The Santee citizens who collected the signatures and the thousands who signed the petition were from both sides of the political aisle. They possessed various motivations for their desires to overturn the council’s decision. Concerns included the placement of Fanita Ranch in an area CAL FIRE designated a Very High Fire Hazard Severity Zone, fifteen years of construction noise and dust, increases in traffic, obstructed views, depletion of wildlife, and climate change. The one creed they all seemed to share was a sense that decisions about building in Santee should not be made by developers and the city council members they funded; those decisions should be made by the citizens of Santee.

The assumption for Santee’s future going forward is that HomeFed members, now forced to halt the bulldozers, will have to sit on their hands until November of 2022, which is when the Fanita Ranch referendum is expected to be on the ballot, although the developer could pay for a special election to move up citizen decision-making. In either event, Santee citizens will vote on whether they choose to build the project. Unfortunately for HomeFed, no matter when the citizens vote, it is appears unlikely most Santee residents will reverse their stance against the development project.

It is possible that HomeFed and some city council members will attempt last-ditch efforts to invalidate the referendum petition. Petition circulators speculate they might devise an underhanded scheme to have signatures declared invalid or HomeFed may doctor the many videos petition blockers shot and then will use the videos as “evidence” for some outlandish claims.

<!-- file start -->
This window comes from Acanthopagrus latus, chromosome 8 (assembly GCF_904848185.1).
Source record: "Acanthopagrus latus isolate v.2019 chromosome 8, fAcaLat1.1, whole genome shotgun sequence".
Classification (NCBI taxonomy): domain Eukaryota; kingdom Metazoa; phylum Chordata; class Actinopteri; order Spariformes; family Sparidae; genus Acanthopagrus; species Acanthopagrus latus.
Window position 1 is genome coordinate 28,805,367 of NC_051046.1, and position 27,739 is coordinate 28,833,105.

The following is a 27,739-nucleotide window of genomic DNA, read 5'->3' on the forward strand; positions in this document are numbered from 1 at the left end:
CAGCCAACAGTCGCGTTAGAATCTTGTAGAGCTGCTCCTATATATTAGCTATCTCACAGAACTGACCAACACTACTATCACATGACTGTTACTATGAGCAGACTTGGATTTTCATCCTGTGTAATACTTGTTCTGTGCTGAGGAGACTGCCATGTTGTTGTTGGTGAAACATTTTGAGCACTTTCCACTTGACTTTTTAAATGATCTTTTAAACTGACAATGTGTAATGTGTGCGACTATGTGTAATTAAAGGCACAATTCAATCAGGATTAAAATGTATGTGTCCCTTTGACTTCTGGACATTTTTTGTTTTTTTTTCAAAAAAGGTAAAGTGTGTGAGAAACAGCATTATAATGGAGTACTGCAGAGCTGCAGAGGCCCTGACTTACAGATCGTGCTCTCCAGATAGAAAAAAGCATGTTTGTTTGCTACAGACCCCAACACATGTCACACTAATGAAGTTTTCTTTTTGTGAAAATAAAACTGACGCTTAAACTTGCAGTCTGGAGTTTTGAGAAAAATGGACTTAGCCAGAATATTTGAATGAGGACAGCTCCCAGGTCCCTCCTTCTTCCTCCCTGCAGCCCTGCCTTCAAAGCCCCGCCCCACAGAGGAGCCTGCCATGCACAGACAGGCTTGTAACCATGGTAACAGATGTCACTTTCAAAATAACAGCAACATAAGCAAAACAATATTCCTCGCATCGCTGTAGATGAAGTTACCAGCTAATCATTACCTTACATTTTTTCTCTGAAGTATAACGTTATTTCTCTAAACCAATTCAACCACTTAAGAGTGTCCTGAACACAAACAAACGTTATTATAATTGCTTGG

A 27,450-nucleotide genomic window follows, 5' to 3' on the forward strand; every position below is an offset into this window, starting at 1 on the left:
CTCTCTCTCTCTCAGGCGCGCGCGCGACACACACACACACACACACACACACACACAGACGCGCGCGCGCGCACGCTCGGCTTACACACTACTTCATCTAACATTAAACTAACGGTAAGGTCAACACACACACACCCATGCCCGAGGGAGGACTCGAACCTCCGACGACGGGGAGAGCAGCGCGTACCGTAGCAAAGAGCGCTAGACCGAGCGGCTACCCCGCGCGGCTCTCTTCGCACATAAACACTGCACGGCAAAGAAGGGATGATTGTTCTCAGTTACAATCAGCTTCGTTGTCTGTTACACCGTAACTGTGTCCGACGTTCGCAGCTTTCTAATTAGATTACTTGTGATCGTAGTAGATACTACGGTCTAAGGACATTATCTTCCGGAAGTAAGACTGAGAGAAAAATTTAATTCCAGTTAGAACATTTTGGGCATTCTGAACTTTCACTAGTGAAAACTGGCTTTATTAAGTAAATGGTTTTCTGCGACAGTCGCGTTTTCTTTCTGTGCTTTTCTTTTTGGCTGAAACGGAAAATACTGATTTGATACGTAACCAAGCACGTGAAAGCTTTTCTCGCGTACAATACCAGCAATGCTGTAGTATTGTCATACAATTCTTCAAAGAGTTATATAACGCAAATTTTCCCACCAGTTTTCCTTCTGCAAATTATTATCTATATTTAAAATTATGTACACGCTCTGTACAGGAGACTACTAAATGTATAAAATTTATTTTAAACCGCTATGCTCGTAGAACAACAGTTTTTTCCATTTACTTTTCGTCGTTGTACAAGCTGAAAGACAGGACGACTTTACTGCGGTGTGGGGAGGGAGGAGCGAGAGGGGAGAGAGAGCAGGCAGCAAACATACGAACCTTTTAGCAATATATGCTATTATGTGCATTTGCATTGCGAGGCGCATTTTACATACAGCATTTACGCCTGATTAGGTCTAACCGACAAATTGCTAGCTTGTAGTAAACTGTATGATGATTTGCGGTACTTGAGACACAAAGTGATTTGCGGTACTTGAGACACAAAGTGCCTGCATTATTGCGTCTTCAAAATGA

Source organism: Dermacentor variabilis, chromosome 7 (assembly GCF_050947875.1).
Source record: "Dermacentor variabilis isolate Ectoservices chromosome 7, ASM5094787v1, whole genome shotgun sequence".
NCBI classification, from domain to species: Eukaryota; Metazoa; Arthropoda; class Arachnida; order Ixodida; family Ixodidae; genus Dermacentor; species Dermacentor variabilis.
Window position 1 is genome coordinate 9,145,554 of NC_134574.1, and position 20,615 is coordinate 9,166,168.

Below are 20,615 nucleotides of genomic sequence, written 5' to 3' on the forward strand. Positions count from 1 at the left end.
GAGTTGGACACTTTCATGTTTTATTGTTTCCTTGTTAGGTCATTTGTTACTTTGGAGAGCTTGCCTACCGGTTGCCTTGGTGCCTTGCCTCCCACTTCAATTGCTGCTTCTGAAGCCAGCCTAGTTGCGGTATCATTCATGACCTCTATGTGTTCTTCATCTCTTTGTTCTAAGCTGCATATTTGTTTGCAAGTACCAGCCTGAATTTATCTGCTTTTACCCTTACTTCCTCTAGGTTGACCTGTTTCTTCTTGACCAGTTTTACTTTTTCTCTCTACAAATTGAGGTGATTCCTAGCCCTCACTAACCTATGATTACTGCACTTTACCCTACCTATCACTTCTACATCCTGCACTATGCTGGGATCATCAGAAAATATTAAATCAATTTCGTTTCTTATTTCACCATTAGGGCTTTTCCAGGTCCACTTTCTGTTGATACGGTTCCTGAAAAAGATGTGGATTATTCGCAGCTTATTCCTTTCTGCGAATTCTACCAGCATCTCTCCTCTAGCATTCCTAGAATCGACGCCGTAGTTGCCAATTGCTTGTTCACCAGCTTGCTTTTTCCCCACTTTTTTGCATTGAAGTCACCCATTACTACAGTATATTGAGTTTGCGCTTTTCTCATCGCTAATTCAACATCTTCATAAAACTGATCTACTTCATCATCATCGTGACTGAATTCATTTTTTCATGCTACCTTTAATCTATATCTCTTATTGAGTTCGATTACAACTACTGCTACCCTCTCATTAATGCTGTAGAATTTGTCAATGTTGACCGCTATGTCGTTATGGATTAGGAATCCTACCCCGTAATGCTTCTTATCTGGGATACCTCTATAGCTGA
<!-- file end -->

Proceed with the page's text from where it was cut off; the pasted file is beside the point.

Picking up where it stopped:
Councilman Houlahan stated he is confident that the referendum petition will be on the ballot in 2022 and the citizens will have their opportunity to vote on the project. The final nails in the coffin for out-of-state developers who may attempt to build in Santee against the will of the people will be passage of Measures N and Q. A majority “yes” vote on Measure N will put in place an ordinance requiring citizen approval for city council development actions that are outside the bounds of the Santee General Plan. A “yes” vote on Measure Q puts in place term limits of three terms on the offices of mayor or city council member. To date, HomeFed has spent at least $500,000 trying to defeat Measure N, and it is likely some of those funds were used to pay referendum petition blocker fees.

Councilman Houlahan, who is running for Santee Mayor, said, “We’ll get N, we’ll get Q, we’ll have a final vote on Fanita Ranch, and after that things will be set right. When I’m mayor and Samm is on the city council, we are going to start leading this city in the right direction…for the people.”

Colleen Cochran, JD, is a legal editor, nature enthusiast, San Diego County resident, and warrior against climate change.

 

{ 2 comments… read them below or add one }

Avatar Nora M October 31, 2020 at 3:15 pm

YES! If developers want to make a profit at the expense of the residents, get an approval from the residents.

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Avatar Sharon Tooley November 2, 2020 at 12:17 pm

Very happy Preserve Wild Santee is working to educate citizens as to how to preserve their rights and the environment. The referendum IS the answer. Developers pay for their cronies to be elected and then vote for them to build! It’s necessary to stop them legally.

The type of resistance to the collection of signatures for the referendum shows just who these people are. Thugs. Bullies.

Great work Santee. Stand united and defeat the developers!! Preserve Wild Santee!!!